I’ve been told over and over that atheism is a religion of its own. Let’s explore that assertion.

Religion-  an organized collection of beliefs, cultural systems, and world views that relate humanity to the supernatural, and to spirituality.


Hold on just a second! If atheists do not believe that these things exist, how can they be a part of or in any way involved with a religion? Quite simply, they can’t. The truth is, religious people become angry because others do not share their worldview. They retaliate by accusing said people of doing the same thing they are, even though it’s not true.

Hypocrisy runs amok within the religious communities. My family is very religious and while they make mistakes, say horrible and hurtful things to others and pose themselves as better than everyone else, they comment on the stupidity of others who make mistakes, make it known that others hurtful words are wrong and claim that others should swallow their pride and be more humble. I have been biting my tongue for years, but there is only so much a person can take. Either these people believe the things they say to others and should be practicing what they preach, or they do not believe it and they need to leave everyone else alone…one or the other.

I came to my lack of belief through years of struggle and study. This was not some adolescent rebellion gone awry. After living with a drug addicted mother with a lot of emotional issues for the better part of my childhood, I moved to the town where my father lived after her death. Trust me when I say, my childhood was not fun. My mother’s mood swings often led to physical abuse or several nights on the street. Moving on, I had picked up a stalker and my life was really going downhill. My father made the comment to me that my life was crappy because I had turned my back on God. This confused me because I hadn’t even considered the concept of God since before my parents divorced. I tried to rectify the situation by reading the bible and going to church. I went to several, in fact, finding that each one I went to was wrought with corruption. I read several translations of the bible, front to back, and started to delve into the real meanings of the passages. I started to realize that there were some discrepancies in the bible–within each translation, as well as between the translations. Many of the discrepancies appeared among the lineages that nobody wants to sit down and read, because it’s boring. I went back and compared what I found in the bible to some lineage information that I had found in some old Egyptian history books to find that much of it was similar, but not exact, and it was slightly out of order. I started to realize that the information was not original. Of course, back then, information was much harder to get and much less reliable.

From there I looked into the historical claims that the bible makes. The most notable and verifiable one is the flood. If you do the research, you’ll find that even if all of the ice on the planet were to melt, there still wouldn’t be enough water to cover the entire planet. (That’s right, folks, Waterworld could never happen.) The polar icecaps are already submerged, so that water is displaced. That ice cannot cause the oceans to rise. There is ice in Greenland and Antarctica that is on land, but there isn’t enough to cause global flooding. (see the Mr. Wizard video below on displacement) Since none of the water on the planet leaves the atmosphere, that puts a damper on the worldwide flood thing. Incidentally, there is evidence of a massive flood in the Mediterranean Basin roughly 6000-8000 b.c.e. Perhaps this is the flood the bible is referring to? It wasn’t the entire planet, but it covered the entire “world” to the people who wrote the book.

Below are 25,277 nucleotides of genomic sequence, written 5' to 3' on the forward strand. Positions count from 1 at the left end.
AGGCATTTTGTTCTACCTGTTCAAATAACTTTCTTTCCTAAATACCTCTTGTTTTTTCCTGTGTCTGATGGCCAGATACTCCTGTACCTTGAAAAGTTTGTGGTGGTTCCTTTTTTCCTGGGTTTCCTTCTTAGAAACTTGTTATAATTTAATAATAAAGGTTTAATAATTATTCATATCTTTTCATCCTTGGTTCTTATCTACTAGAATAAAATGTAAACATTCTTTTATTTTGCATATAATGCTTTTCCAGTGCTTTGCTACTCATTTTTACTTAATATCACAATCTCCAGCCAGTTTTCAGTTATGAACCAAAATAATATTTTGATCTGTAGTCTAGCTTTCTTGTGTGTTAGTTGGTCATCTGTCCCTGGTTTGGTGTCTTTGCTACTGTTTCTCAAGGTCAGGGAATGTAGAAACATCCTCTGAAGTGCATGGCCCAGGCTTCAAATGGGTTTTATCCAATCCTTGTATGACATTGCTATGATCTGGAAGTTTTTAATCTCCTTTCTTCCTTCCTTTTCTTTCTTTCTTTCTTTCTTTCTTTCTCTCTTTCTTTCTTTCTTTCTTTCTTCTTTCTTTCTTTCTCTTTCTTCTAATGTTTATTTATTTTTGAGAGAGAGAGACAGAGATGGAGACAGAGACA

What tipped the scales for me was my research into the “soul.” Many religious people maintain that a soul exists because of the sudden weight loss at the time of death. Since it has been proven that electricity does, indeed, have atomic weight, and that humans tend to have more neurological activity than other animals, it stands to reason that humans will lose more weight at the time of death than other animals. Then you have the fact that people have to go to such great lengths as Descartes’ dualism hypothesis to try to explain the existence of souls. The fact that everything that people want to use to explain souls can be explained be ordinary occurrences, and to be able to insist that a soul exists people have to come up with extraordinary concepts such as parallel universes, invisible links to said universe and unknown origins, that simply is too much. The simplest answer is almost always the correct one. Here, the simplest answer is that there is no soul, there is no God, there is a universe governed by physical laws. There is no God because without a soul, there is no afterlife. Every religion speaks of an afterlife, so without an afterlife, there is no God.